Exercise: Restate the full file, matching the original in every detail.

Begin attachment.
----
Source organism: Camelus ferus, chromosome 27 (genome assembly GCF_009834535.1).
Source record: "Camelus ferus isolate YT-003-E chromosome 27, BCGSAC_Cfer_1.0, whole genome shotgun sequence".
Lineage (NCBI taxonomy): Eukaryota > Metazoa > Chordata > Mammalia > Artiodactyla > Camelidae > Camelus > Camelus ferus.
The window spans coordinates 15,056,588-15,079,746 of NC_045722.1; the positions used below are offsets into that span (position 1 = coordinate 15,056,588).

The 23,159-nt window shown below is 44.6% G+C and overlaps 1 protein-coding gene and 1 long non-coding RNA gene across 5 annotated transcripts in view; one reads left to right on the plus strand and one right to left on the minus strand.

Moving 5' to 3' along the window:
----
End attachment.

Source organism: Camelus ferus, chromosome 27 (genome assembly GCF_009834535.1).
Source record: "Camelus ferus isolate YT-003-E chromosome 27, BCGSAC_Cfer_1.0, whole genome shotgun sequence".
Lineage (NCBI taxonomy): Eukaryota > Metazoa > Chordata > Mammalia > Artiodactyla > Camelidae > Camelus > Camelus ferus.
The window spans coordinates 15,056,588-15,079,746 of NC_045722.1; the positions used below are offsets into that span (position 1 = coordinate 15,056,588).

The 23,159-nt window shown below is 44.6% G+C and overlaps 1 protein-coding gene and 1 long non-coding RNA gene across 5 annotated transcripts in view; one reads left to right on the plus strand and one right to left on the minus strand.

Moving 5' to 3' along the window: